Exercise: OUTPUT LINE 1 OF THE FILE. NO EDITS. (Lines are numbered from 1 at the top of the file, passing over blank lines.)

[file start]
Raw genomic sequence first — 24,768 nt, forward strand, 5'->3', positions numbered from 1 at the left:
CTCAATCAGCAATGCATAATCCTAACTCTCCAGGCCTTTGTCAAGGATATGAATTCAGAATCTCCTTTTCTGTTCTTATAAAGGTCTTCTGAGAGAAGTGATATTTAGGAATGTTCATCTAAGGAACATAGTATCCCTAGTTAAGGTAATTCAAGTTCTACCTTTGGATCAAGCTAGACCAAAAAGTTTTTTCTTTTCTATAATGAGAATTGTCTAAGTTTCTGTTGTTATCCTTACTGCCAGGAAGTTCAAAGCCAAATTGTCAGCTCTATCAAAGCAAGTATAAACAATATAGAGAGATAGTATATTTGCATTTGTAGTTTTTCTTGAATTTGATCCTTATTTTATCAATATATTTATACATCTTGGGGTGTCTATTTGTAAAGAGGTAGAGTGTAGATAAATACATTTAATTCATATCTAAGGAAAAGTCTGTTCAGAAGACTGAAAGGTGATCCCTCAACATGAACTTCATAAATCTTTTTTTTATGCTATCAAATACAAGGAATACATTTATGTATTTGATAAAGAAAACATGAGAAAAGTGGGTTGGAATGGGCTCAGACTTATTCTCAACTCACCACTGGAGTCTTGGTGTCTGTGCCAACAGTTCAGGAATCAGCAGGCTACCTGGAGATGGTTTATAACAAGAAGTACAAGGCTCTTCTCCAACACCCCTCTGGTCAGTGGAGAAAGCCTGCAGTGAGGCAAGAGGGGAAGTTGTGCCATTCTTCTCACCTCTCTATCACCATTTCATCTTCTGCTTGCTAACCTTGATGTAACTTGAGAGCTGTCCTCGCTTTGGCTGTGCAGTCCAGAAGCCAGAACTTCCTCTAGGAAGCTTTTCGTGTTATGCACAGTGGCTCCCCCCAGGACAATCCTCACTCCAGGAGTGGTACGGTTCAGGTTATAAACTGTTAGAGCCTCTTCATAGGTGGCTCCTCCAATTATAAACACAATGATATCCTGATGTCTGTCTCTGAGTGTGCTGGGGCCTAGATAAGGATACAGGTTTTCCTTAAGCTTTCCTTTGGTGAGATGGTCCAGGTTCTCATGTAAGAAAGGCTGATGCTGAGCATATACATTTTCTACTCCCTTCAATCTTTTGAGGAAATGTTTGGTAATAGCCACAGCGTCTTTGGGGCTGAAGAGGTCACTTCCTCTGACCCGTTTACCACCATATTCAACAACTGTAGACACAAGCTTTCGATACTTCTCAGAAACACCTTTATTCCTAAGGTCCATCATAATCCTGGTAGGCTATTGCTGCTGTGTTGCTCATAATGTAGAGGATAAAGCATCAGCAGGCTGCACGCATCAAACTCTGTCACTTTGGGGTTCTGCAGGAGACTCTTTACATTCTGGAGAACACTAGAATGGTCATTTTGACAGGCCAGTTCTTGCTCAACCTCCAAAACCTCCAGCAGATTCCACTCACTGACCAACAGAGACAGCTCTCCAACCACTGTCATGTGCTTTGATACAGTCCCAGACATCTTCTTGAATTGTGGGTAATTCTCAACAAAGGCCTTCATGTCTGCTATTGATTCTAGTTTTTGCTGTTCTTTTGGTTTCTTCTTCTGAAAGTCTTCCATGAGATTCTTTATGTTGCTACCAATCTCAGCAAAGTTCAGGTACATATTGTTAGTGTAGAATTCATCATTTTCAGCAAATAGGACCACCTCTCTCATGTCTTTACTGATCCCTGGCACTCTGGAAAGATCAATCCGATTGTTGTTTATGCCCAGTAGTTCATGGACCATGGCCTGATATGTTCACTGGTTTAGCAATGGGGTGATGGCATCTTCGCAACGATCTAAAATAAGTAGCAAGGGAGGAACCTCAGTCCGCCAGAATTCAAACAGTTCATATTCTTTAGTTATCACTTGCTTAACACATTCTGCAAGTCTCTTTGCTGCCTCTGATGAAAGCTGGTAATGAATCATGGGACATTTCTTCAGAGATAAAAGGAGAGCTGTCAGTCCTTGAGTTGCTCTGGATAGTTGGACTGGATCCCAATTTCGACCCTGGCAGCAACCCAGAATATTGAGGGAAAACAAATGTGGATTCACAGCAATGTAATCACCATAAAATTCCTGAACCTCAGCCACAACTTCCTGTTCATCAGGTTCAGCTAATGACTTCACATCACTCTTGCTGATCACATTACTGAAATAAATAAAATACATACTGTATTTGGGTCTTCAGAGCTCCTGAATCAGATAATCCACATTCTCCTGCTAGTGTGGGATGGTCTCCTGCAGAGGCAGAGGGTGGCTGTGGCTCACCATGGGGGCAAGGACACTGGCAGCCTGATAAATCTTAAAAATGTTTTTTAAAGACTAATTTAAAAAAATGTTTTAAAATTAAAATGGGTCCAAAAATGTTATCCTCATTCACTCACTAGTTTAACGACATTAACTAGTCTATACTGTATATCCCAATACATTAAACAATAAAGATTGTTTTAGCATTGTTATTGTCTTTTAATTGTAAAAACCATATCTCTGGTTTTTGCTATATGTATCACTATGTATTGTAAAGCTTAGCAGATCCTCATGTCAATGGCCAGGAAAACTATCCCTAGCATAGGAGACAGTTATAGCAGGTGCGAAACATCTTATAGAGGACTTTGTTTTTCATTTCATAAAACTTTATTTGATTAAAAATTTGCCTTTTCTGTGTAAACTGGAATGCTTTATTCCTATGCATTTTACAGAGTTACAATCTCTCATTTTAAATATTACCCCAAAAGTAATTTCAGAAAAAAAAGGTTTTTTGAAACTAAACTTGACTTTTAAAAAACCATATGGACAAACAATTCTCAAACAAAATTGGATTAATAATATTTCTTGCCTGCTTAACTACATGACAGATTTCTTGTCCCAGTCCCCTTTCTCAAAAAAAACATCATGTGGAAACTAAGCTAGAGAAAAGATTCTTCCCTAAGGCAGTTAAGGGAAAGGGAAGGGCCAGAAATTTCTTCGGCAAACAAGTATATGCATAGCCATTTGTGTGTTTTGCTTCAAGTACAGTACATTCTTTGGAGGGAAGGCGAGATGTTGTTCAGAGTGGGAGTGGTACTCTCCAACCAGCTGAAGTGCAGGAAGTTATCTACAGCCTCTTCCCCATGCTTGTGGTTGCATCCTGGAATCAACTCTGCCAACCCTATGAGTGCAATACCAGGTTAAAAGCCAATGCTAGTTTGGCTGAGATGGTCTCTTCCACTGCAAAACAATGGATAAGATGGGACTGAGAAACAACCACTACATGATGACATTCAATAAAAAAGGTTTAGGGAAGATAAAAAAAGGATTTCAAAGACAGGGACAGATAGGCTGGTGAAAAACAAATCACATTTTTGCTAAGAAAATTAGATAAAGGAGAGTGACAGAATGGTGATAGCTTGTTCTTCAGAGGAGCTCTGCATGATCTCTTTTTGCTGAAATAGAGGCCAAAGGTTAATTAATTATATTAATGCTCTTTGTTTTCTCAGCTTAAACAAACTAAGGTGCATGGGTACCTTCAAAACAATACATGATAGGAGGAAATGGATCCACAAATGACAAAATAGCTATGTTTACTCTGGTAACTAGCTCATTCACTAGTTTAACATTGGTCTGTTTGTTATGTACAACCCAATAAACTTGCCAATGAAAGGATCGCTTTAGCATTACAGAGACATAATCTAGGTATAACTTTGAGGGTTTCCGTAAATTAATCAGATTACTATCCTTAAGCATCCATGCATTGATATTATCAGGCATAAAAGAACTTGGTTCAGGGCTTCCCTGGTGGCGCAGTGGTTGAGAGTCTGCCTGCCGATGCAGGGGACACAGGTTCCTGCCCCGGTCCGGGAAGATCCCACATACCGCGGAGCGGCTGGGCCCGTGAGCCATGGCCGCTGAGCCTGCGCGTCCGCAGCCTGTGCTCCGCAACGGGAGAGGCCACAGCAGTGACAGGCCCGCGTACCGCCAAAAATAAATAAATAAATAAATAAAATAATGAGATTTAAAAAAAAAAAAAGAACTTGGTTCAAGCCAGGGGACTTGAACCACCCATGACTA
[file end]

Raw genomic sequence first — 24,768 nt, forward strand, 5'->3', positions numbered from 1 at the left: